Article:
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Signs of Racism by Rajiv Kapur

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Signs of Racism by Rajiv Kapur

Signs of Racism offers a glimpse into what racism means today.

Historically, racism was more prevalent, more obvious, but actually

less disparaging to the victim than it is today. You see, SoR

underlines the fundamental reasoning that quiet, subtle jabs with

racist remarks are more pestilent. The subjugated can overcome overt

oppression because none 'can respect his oppressor.' Kapur offers us a

number of examples of what the signs of (subtle) racism are; many of

which may not be obvious to readers.

SoR provides proof that the antagonistic sentiments of racists are due

in part to not one, but several factors - each offering a very

convincing argument. Kapur provides signs that at first may appear

benign, are actually deeply motivating factors of malevolence to

people of other races. SoR makes it quite clear to all, that racists

do not feel compassion for members of the race which they are

displaying their 'subtle' partiality.

Racism is shown to stem from an individual who needs to maintain

(albeit, an imaginary) position of supremacy. A racist will use all

means possible to subjugate the victimized race. A racist feels no

remorse or sympathy for the impact his racist actions have on the

victimized. The overall aura of all the signs projects a racist of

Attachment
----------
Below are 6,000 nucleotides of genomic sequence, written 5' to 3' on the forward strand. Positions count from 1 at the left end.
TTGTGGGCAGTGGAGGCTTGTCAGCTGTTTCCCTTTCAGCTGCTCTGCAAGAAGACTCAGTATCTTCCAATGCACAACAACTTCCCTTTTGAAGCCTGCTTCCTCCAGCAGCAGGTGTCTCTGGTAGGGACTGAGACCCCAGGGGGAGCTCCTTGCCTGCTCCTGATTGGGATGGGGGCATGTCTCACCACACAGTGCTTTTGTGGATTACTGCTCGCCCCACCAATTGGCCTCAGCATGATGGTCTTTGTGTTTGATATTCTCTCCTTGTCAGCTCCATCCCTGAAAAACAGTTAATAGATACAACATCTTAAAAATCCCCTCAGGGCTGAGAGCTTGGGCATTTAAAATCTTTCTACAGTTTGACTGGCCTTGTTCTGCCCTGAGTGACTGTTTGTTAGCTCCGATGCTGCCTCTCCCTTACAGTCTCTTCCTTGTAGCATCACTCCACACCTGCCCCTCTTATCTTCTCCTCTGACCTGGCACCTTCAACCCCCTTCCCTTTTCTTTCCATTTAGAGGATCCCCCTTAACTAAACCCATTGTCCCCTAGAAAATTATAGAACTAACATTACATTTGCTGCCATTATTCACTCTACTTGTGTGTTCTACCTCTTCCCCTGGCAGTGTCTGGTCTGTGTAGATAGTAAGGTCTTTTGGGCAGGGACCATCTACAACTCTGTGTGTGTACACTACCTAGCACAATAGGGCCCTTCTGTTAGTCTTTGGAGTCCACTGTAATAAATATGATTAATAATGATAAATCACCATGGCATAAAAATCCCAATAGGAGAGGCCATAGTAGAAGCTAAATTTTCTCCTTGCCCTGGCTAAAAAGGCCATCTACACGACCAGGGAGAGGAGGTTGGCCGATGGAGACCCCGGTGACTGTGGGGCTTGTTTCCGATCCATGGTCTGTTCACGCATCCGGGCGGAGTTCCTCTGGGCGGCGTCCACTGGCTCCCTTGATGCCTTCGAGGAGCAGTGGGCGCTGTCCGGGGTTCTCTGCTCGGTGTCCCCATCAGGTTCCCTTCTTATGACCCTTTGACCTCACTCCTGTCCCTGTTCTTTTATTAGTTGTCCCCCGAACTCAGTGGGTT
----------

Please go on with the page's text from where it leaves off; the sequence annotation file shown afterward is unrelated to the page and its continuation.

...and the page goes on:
hatred and heartless sensibilities.

SoR is not an impartial piece of literature. Kapur provides us with

the views of a person afflicted by subtle racism. Consequently, we see

the views of the victim and not the racist expressed. This position is

espoused by the majority of the world, and so is readily accepted.

(That might be an interesting concept for a book, though - Hatred of

the Bigot.) This partiality does not impair his writing, however. On

the contrary, the lifetime reality Kapur was familiar with (covert

racism) supports his subjective reasoning.

The description (or rather, oblique explanation) of a racist was also

emphasized in SoR - a racist is a racist regardless of 'religion,

intelligence, cultural level, social status, benevolence towards

members of their own race or social motivation.' The stereotype of a

racist is abolished. Kapur argues that racists come from all races and
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